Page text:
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BOOK REVIEW: "Haunted Ozark Battlefields" by Steve Cottrell

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BOOK REVIEW: Haunted Ozark Battlefields by Steve Cottrell (Pelican) 2010/2007

Clocking in at just a little over 100 pages, this slim volume from Missouri-based writer and historian Steve Cottrell covers a lot of bloody and spooky ground in the Ozarks region of southwest Missouri, northwest Arkansas and northeast Oklahoma, where the “dark menacing clouds” of the American Civil War had Union and Confederate soldiers battling it out and dying on the rocks and soil of this corner of war-torn USA and CSA between 1861 and 1865.

Cottrell’s book, which is a very basic sort of history book, likely geared toward younger readers, will no doubt interest older readers looking for a book giving a quick overview of reported hauntings at structures, areas and battlefields in this region.

Cottrell introduces a battle fought at, say, Pea Ridge in Arkansas or Wilson’s Creek in Missouri, and give an overview of the battle, most which occurred earlier in the war. And then he will share the “ghost story” angle related to said battle, people seeing specters in Civil War-era clothing appearing and disappearing (some appearing in photographs, as reported at the Prairie Grove battlefield site in Arkansas), or children reportedly hearing “screams” at a battlefield site, even though no one is there – no one they can see, anyway.

One site, near Joplin, Missouri (in a part of the Show-Me State said to be an equivalent of the Bermuda Triangle!) African-American Union troops of the 1st Kansas Colored Infantry were massacred at the old homestead site by pro-Confederate “bushwhackers” who  killed and mutilated the soldiers.

Later, Union troops arrived at the site and burned the remains of the soldiers in a pile and then sought vengeance by burning down homes of Southern sympathizers. Ever since, the site is said to be haunted and in 1937, a new family, living on the site of the horrors decades earlier, had their house mysteriously burn down. It is thought to be connected to the tragedy that took place there so many years before.

And here in Oklahoma - Indian Territory in those days - there was activity as well in the eastern part of the territory. Confederate Cherokee Brigadier Gen. Stand Watie, a master of guerilla warfare, was notable in that he was the last Confederate general to surrender, on JUne 23, 1865. 

"The war in Indian Territory," Cottrell writes, "Had become a deadly conflict featuring small but vicious engagements where Indians were frequently pitted against other Indians. Often members of the same tribe held each other in their gun sights. They too experienced the true tragedy of the American Civil War."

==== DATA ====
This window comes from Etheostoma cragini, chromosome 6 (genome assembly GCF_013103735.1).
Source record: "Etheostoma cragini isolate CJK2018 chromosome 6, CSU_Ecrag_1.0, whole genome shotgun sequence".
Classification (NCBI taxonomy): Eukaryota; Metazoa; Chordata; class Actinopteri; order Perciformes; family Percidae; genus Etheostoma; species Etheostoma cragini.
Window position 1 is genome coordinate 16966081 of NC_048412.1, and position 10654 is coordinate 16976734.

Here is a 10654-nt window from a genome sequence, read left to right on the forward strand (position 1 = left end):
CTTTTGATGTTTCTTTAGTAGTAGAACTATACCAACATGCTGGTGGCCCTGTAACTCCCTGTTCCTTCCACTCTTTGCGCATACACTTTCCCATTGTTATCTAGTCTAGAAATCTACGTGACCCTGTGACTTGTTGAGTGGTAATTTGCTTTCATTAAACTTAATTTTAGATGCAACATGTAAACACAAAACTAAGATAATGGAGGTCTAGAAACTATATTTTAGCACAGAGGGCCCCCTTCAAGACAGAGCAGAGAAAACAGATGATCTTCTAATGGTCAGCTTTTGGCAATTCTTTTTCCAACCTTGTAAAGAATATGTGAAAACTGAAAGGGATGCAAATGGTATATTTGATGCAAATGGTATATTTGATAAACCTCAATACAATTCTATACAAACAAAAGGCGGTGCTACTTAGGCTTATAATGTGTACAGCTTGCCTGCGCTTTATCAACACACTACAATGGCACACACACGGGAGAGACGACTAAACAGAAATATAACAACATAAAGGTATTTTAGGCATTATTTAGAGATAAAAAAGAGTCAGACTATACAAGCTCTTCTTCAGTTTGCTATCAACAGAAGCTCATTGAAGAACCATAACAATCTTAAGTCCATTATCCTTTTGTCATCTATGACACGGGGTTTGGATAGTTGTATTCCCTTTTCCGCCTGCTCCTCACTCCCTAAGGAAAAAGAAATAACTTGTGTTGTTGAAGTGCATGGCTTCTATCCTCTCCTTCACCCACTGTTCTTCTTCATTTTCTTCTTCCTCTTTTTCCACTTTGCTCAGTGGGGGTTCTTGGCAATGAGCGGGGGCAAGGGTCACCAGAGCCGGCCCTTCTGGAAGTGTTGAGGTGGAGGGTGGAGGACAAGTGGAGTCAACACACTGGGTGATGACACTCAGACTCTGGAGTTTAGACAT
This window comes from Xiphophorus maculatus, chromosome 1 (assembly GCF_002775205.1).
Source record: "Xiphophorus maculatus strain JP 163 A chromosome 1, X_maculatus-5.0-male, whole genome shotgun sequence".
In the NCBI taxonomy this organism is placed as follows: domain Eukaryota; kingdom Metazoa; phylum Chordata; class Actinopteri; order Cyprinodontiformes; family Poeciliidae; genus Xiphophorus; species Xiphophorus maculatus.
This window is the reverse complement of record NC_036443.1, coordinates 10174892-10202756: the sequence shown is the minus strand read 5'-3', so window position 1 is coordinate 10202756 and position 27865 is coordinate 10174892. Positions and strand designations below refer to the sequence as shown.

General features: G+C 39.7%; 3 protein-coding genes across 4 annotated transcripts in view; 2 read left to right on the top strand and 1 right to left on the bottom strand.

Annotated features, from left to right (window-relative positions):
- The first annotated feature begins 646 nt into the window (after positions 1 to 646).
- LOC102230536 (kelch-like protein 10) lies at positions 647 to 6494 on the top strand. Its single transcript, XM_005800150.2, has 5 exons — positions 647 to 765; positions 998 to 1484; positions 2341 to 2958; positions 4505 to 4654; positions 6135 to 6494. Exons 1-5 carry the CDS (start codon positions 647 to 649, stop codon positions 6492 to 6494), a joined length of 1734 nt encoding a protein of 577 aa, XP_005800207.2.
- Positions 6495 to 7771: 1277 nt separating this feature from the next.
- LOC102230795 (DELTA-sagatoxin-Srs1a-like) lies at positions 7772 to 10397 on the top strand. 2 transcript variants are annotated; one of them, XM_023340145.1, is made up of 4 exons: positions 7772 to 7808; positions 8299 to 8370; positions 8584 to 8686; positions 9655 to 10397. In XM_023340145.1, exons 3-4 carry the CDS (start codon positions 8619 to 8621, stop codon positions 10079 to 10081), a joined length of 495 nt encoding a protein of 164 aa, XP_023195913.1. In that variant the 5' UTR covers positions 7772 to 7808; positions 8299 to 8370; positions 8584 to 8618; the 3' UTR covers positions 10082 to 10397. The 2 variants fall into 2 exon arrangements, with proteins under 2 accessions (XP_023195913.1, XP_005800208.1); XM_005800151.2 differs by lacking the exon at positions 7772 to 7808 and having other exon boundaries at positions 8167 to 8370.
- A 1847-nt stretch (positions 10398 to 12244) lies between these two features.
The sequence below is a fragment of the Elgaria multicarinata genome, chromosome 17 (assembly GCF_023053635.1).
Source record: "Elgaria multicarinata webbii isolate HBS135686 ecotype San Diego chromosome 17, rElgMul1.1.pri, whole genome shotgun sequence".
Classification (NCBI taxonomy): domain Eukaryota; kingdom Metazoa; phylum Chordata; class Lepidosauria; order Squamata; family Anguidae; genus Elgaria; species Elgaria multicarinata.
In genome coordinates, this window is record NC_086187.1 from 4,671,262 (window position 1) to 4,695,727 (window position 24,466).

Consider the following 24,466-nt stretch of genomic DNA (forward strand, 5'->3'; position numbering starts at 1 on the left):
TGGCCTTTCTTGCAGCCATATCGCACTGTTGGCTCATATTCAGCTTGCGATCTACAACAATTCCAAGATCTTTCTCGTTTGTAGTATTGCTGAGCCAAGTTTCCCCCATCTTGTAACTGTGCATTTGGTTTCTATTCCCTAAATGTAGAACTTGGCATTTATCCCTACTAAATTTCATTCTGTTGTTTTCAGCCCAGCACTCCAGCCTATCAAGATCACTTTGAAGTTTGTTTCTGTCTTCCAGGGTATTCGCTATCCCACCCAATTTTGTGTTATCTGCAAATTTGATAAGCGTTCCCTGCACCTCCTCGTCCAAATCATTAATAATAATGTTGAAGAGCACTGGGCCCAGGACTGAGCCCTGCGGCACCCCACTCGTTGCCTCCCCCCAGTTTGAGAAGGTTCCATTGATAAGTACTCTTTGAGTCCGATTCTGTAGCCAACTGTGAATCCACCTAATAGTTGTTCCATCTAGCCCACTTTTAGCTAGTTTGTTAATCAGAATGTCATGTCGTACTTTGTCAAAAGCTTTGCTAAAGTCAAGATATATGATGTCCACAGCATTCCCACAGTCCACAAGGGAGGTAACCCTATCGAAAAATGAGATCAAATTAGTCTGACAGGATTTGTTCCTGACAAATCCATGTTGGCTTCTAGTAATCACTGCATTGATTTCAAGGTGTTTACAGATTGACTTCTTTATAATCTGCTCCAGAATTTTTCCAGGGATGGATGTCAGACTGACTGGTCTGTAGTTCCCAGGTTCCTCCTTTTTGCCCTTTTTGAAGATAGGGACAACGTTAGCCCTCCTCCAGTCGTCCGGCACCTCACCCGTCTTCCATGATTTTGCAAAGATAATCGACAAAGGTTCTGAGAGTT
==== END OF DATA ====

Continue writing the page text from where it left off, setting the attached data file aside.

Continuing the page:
And hauntings have been reported at various battlefields in present-day Oklahoma, with the author featuring a photograph of a strange fog or mist appearing out of nowhere at a Confederate cemetery in Atoka. 

And so, having taken a great interest in the “border battles” that took place particularly along the boundary between the free state of Kansas and the pro-slavery state of Missouri, there is a lot of dark energy along that boundary of 94 degrees longitude west, echoing from the distant past. Having visited to Bushwhacker Museum in Nevada, Missouri last year, I picked up the Civil War journal of Wisconsin federal soldier Charles W. Porter, In the Devil's Dominions: A Union Soldier's Adventures in 'Bushwhacker Country', who kept details of his time in the area of Missouri, Kansas, Arkansas and Indian Territory, fighting to keep the Union united.

And yes, the horrors of war left a dark stain on this region, as Porter can attest from his first-hand accounts of what took place while he served in the Union Army. Does it surprise me that Cottrell has uncovered so many examples of hauntings in the Ozark region where so many horrific, bloody battles took place? Not at all.  In the Devil's Dominons gives people in our current time a better idea of what day-to-day life of a soldier in the Civil War was like. Marching for miles. Out in the elements. It’s a good companion book to Haunted Ozark Battlefields, in my opinion.

As a side note, Cottrell includes information about the famous "Spook Light" which appears with regularity on a road (Spook Light Road or the Devil's Promenade - the word "devil" is common in this region, and for good reason, it would seem) in far northeastern Oklahoma, near the Missouri state line and the former community of Hornet. While not directly related to the Civil War battles in the area, the light did seem to be noticed with more frequency in the years after the Civil War. Could it be related? Who knows!

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Andrew W. Griffin

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Andrew W. Griffin received his Bachelor of Science in Journalism from...

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